Tinnitus can be one of the most frustrating and disturbing disorders that one can experience. While many would say they experience tinnitus, a smaller but significant percentage of those with tinnitus truly suffer from it. Tinnitus is not a disease. Tinnitus does not cause hearing loss, but tinnitus can be associated with hearing loss. One can also have tinnitus even if they have normal hearing. Tinnitus has been defined by the American Tinnitus Association as the "perception of sound when no actual external noise is present. While it is commonly referred to as "ringing in the ears," tinnitus can manifest many different perceptions of sound, including buzzing, hissing, whistling, swooshing, and clicking. In some rare cases, tinnitus patients report hearing music. Tinnitus can be both an acute (temporary) condition and a chronic (ongoing) health malady."
Sensorineural hearing loss is often associated with tinnitus. The incidence of tinnitus rises with age. Tinnitus has also been associated with metabolic disorders such as diabetes, autoimmune disorders, blood vessel disorders, head and neck trauma, and ototoxic medications. Additionally, it has been associated with traumatic brain injury and other medical conditions.
When seeking treatment for tinnitus management, a medical evaluation is required to rule out any treatable medical conditions associated with the tinnitus. Our approach to tinnitus management at North Shore Audio-Vestibular Lab is individualized to provide optimal intervention. While it is true that at this point in time there is no blanket cure for tinnitus, there are many things that can be done to ameliorate the negative effects of the tinnitus. Successful treatment requires a comprehensive tinnitus evaluation to identify potential etiology of the tinnitus and interventional options.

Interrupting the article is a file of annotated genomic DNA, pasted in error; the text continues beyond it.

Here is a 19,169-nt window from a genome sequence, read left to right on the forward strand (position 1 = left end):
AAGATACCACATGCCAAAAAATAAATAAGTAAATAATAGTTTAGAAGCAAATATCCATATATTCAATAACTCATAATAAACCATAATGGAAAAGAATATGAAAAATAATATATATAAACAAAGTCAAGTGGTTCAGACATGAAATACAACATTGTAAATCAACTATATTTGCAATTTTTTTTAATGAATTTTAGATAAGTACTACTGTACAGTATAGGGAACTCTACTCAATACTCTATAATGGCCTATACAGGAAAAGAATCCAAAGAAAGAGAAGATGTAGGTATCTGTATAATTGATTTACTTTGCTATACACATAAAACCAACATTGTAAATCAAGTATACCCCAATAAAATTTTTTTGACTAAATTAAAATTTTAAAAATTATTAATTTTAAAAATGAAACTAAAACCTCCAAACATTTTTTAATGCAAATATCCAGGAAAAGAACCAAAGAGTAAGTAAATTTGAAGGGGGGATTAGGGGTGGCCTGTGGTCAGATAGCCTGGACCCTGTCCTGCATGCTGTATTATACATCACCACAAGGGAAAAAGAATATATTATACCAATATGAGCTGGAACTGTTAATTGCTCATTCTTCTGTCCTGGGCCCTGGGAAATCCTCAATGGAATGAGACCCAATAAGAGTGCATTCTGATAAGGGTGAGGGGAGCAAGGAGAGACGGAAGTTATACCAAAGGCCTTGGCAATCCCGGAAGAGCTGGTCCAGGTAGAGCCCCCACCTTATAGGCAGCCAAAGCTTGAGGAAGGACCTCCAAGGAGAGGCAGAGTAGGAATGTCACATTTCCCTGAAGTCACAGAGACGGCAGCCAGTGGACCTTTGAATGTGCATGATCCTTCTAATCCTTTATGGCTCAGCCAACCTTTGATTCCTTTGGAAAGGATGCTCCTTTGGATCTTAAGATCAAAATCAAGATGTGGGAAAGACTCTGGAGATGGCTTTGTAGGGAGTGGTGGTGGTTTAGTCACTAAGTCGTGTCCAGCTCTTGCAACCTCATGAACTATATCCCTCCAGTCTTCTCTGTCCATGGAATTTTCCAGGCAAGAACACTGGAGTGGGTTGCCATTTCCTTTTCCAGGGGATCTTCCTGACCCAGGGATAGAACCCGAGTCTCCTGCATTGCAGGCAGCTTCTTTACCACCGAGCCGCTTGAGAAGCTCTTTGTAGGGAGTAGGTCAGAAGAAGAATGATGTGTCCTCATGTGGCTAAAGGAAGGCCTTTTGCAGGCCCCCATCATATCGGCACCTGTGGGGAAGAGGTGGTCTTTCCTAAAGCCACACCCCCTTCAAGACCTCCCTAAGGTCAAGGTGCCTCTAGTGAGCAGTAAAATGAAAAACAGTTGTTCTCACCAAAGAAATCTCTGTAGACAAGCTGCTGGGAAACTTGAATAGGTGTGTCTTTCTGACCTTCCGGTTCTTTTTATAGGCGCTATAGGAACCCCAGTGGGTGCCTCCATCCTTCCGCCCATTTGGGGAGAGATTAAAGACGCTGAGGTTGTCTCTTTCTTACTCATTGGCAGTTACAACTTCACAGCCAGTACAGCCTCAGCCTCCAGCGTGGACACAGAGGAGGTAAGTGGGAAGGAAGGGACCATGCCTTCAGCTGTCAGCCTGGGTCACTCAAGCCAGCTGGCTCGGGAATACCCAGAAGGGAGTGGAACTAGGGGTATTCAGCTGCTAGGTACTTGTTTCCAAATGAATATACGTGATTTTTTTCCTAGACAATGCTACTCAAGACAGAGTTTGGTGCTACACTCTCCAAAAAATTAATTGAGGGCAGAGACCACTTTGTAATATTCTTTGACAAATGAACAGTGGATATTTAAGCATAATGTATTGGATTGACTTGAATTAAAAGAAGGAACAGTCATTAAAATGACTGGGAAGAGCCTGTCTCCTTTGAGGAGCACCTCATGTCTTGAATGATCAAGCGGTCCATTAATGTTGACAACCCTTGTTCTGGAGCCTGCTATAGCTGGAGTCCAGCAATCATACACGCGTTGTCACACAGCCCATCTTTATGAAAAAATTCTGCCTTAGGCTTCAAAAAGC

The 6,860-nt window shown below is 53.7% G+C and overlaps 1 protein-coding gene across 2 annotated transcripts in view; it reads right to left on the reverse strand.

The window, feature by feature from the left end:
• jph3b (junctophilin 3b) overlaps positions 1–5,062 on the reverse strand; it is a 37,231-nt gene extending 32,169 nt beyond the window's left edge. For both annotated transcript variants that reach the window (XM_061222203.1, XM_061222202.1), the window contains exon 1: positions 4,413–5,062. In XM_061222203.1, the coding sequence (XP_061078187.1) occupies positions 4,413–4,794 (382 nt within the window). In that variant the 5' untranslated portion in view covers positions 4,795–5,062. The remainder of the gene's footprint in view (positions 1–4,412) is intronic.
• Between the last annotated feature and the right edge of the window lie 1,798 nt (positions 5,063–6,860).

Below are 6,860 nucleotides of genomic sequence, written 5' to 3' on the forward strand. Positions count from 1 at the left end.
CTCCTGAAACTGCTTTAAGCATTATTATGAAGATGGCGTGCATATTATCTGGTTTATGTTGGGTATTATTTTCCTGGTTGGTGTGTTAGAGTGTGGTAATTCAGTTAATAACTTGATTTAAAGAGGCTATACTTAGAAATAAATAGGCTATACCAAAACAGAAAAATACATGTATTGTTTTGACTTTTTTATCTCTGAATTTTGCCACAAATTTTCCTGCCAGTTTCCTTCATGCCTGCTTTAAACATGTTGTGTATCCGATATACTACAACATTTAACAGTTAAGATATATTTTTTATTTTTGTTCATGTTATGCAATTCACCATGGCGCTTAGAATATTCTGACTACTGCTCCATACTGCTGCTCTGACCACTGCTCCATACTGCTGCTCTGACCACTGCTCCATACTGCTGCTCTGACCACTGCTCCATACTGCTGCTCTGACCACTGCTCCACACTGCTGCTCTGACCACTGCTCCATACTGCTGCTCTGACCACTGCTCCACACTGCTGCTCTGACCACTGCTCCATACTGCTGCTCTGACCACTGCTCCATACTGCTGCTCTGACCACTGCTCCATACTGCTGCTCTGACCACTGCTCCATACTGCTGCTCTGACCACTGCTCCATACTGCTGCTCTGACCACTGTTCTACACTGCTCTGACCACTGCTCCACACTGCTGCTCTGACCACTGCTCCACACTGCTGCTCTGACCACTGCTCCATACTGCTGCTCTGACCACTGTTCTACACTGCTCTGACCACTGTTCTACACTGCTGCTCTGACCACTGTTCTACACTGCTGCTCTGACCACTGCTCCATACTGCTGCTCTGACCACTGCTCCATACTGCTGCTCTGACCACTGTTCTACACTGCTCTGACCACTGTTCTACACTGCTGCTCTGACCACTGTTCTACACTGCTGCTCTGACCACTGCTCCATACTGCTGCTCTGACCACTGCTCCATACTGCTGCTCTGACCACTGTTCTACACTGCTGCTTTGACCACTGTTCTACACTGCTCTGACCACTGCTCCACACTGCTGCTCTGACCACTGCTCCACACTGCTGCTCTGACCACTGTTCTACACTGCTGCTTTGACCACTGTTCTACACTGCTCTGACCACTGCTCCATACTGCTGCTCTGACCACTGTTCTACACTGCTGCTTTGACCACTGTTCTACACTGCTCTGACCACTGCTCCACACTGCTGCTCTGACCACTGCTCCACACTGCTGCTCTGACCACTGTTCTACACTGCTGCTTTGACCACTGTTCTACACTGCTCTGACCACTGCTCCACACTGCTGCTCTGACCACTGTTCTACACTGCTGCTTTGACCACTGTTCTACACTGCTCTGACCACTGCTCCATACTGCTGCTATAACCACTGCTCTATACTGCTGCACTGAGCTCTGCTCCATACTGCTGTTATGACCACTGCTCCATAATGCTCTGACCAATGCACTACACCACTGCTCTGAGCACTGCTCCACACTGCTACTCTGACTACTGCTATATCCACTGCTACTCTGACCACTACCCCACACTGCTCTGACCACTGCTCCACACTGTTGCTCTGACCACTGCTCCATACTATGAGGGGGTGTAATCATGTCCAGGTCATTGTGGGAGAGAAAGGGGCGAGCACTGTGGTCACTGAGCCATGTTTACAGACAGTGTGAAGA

Dr. Meltzer is a member of the Tinnitus Retraining Therapy Association (TRTA) and has trained with Dr. Pawel Jastreboff who first described the neurophysiological model of tinnitus in 1990. He estimates that tinnitus affects about 17% of the general population around the world. So, tinnitus is certainly not a rare complaint. Of those with clinically significant tinnitus, some decreased tolerance to sound (DST) is experienced by about 40%. For some the DST can be a serious problem and for others it is mild. Hyperacusis is the name for a significant decreased tolerance to sound. Just as tinnitus can have various levels of severity, so can hyperacusis. The Hyperacusis Network has some very helpful information about decreased sound tolerance and recommendations for treatment.
Misophonia is a specific form of hyperacusis. Misophonia is the term coined by Dr. Pawel Jastreboff and Dr. Margaret Jastreboff in about 2000. It had previously been described by Dr. Marsha Johnson (audiologist) as 4S: Selective Sound Sensitivity Syndrome (hence 4S). Misophonia is often self-diagnosed and we can thank the internet for this. Misophonia is a strong dislike or hatred of specific sounds. It is often a sound associated with the face or body noises such as chewing, sniffling, lip smacking, gum chewing, etc. These events that cause such negative emotional reactions are referred to as triggers. Triggers can be auditory, visual, olfactory, tactile, but are always immediate and severely negative. The emotions most often associated with exposure to triggers are anger, disgust, and the need to flee the situation. These are reflexive responses. Onset of Misophonia seems to be common between the ages of 8 and 12 years of age and seem to affect more females than males.